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AMC's 'Interview With the Vampire' series is less horror and more gothic romance

"I want to write a very excitable, aggressive, toxic, beautiful love story."

Interview with the Vampire

AMC has gone all in on Anne Rice, buying the rights to adapt her books into original series for the network and their streaming app, AMC+. The first to debut, on Oct. 2, is Interview With the Vampire from Rice's The Vampire Chronicles series. At Wednesday's Television Critics Association virtual press day for AMC, Interview With the Vampire showrunner Rolin Jones clarified the network's Rice ambitions to reporters, including SYFY WIR).

"AMC has bought all of the books and AMC wants to make all of the books," Jones explained, adding that Season 1 of Interview will cover half of the story laid out in Rice's Interview with the Vampire novel, which implies the ongoing saga of seasons could be quite large considering there are 13 novels in the Chronicles book series alone. 

As for Jones' approach to adapting the book as a series, he shifted the book's timeline from 1791 in Louisiana to the heyday of the famed New Orleans Storyville red light district right at the turn of the 20th century. He said when he was tasked by AMC to pitch his take, they asked for the interviews between Louis de Lac (Jacob Anderson) and the reporter Daniel Molloy (Eric Bogosian) to happen in our now, and for the series to look "big and grand."

"I came back to them and said, 'I don't think it's a horror show. I think it is a gothic romance. I want to write a very excitable, aggressive, toxic, beautiful love story.'  And they were down for it," he recalled.

Using all of the Chronicles novels to build out the full story of Lestat and Louis in the series, Jones said he made sure to dig deeper into the arc of their ongoing relationship. "Let's see them really go through all the little obstacles and challenges of a relationship," he said. "Like Bogey and Bacall, with some fangs."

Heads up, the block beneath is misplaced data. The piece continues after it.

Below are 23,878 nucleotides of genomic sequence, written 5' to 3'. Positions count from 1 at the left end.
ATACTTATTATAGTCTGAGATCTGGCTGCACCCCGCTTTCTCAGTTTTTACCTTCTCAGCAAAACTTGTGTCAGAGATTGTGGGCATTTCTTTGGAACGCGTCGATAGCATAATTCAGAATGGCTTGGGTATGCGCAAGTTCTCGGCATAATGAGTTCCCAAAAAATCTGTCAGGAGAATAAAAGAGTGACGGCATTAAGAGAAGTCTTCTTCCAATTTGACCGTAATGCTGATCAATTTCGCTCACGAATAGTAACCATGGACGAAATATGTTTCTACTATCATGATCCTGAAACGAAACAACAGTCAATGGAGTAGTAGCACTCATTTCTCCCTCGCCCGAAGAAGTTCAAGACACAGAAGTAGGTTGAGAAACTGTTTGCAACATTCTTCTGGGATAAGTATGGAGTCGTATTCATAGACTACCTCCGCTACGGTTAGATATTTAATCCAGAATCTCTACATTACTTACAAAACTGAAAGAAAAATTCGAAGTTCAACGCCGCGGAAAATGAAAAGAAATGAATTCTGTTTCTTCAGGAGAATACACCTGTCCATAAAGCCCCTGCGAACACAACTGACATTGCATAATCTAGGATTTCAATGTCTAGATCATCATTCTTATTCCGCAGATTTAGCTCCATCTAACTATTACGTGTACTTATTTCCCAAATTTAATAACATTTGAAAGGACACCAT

Also at the panel was actor Sam Reid, who plays Lestat the vampire who sires Louis, a role made famous by Tom Cruise in the 1994 movie adaptation. Asked what most influenced his approach to playing Lestat, Reid said, "What we do in this version of Interview With the Vampire is look at an entire series of books. When that film came out, [Rice] was still writing them so they didn't have perspective of the entire work. And now we do have that perspective. And so when we're looking at character arcs, we're looking at a much broader scale. So it is a different feeling than a 90-minute film."

Another character who is getting adapted differently from the book is Claudia, the 5-year-old Lestat turns into his eternal daughter. In the books, Claudia experiences a range of sexual and adult storylines that reflect her years lived as a vampire and not her visual appearance. The movie handled that by aging Claudia up to age 11 where she was played by Kirsten Dunst. In the series, Bailey Bass will play a Claudia stuck at age 14, right at the cusp of puberty. 

Pilot director Alan Taylor said about the change, "Like a lot of people, I was in love with the Claudia from the novel. But what Rolin built out of it, by finding this other crisis point in a young girl's life and having that extend forever, became a really beautiful story to explore. I have two teenage daughters. And it's fascinating to think what would happen if this phase was extended for potentially eternity."

Jones also added, "For the Claudia fans, we do something really exciting structurally when she makes her entrance in Episode 3. I would say that we've set something up in her initial episode that I think will be exciting and thrilling."

Anne Rice's Interview With the Vampire premieres on October 2 on AMC. 

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